An exhibition featuring Muscogee (Creek) Nation veterans was displayed at the National Museum of the American Indian in Washington, D.C., in 2012. Photo: Tim Evanson
Law | National

Appeals court won't revisit historic decision in Muscogee Nation boundary case





A closely-watched reservation boundary case could be headed to the U.S. Supreme Court, setting up a clash between tribes, states and the Trump administration.

On August 8, the 10th Circuit Court of Appeals ruled that the boundaries of the Muscogee (Creek) Nation were never disestablished by Congress. The unanimous decision prevents the state of Oklahoma from executing a tribal citizen for a crime that occurred within the tribe's original reservation.

But the state wasn't ready to accept the outcome so it asked the 10th Circuit to rehear the case or put it before a larger panel of judges. A slew of industry interests swooped in with briefs in support of the request.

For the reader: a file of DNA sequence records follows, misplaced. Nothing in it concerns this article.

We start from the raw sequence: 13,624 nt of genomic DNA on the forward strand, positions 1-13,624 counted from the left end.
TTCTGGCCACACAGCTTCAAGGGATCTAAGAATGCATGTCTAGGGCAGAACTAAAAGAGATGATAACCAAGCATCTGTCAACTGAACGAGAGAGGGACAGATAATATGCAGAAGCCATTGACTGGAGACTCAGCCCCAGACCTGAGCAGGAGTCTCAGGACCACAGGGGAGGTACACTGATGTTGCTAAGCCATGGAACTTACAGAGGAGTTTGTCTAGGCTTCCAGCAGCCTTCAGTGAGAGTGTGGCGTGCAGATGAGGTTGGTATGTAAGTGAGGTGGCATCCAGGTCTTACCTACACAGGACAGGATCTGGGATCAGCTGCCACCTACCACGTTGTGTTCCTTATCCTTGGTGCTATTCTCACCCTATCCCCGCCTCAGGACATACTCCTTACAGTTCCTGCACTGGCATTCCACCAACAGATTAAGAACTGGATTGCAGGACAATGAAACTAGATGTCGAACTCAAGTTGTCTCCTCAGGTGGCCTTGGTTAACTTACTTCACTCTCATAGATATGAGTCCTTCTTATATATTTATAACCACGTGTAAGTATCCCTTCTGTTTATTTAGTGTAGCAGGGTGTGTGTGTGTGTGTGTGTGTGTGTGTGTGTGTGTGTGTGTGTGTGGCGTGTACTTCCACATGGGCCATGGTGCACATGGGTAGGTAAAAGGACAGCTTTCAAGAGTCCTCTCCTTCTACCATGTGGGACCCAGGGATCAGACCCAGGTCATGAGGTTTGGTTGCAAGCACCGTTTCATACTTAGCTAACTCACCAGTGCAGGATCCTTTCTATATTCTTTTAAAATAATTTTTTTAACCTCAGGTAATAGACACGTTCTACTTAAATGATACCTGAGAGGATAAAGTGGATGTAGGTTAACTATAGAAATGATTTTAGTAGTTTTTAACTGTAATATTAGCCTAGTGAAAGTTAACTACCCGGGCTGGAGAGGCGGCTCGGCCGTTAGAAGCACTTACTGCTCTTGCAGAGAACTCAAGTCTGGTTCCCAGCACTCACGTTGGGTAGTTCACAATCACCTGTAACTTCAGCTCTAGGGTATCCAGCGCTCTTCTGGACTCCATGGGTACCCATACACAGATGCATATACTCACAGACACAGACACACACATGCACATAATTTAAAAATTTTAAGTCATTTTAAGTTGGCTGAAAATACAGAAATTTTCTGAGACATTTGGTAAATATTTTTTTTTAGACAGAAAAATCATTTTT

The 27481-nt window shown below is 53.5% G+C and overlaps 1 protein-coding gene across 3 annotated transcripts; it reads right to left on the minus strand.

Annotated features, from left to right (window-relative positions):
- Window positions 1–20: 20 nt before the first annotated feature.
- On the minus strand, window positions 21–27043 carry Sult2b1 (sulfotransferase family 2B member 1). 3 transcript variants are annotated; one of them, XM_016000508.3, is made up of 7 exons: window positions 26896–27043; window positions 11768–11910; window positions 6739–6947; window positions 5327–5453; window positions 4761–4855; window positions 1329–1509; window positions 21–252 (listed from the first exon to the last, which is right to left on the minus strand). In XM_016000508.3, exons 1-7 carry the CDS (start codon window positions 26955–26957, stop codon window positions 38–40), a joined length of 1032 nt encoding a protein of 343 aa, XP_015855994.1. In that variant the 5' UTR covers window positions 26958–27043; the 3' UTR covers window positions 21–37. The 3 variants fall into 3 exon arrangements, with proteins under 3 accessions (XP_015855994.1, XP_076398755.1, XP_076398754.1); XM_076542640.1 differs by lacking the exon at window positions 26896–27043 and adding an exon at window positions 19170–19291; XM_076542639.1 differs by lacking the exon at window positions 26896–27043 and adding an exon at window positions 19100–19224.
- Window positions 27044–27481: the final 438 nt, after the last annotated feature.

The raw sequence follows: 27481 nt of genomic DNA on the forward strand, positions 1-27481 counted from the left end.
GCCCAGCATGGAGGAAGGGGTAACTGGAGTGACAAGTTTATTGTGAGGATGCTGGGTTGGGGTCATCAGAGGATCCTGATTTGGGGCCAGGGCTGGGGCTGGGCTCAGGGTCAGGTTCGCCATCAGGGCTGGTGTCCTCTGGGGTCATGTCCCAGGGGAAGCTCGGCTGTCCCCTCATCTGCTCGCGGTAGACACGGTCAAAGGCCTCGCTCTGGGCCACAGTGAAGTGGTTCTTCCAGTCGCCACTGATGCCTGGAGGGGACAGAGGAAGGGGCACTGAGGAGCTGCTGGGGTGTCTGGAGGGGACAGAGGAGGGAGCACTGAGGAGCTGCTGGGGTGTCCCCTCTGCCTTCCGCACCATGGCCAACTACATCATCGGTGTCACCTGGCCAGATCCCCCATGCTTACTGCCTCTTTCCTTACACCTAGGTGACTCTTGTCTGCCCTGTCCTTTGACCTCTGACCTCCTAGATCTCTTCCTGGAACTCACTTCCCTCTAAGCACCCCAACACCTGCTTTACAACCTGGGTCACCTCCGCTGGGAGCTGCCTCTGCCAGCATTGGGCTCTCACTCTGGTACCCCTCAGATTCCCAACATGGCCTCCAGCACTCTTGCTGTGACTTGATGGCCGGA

That's when the Trump administration chimed in. Rather than assert its trust responsibility and side with tribal interests, the Department of Justice said the Muscogee Nation's reservation was in fact diminished by Congress.

In doing so, government attorneys defended the negative federal policies that led to the destabilization of the tribe's government. The brief essentially turned back the clock to the early 1900s, when the United States opened up the reservation for allotment.

According to government attorneys, the reservation was disestablished because "Congress was focused on a single, unique goal—to create an entirely new state—but it pursued that goal through a series of statutes that sought to dismantle the tribe, abolish its government and disestablish its national territory, and assimilate its members into the citizenry of the new state of Oklahoma."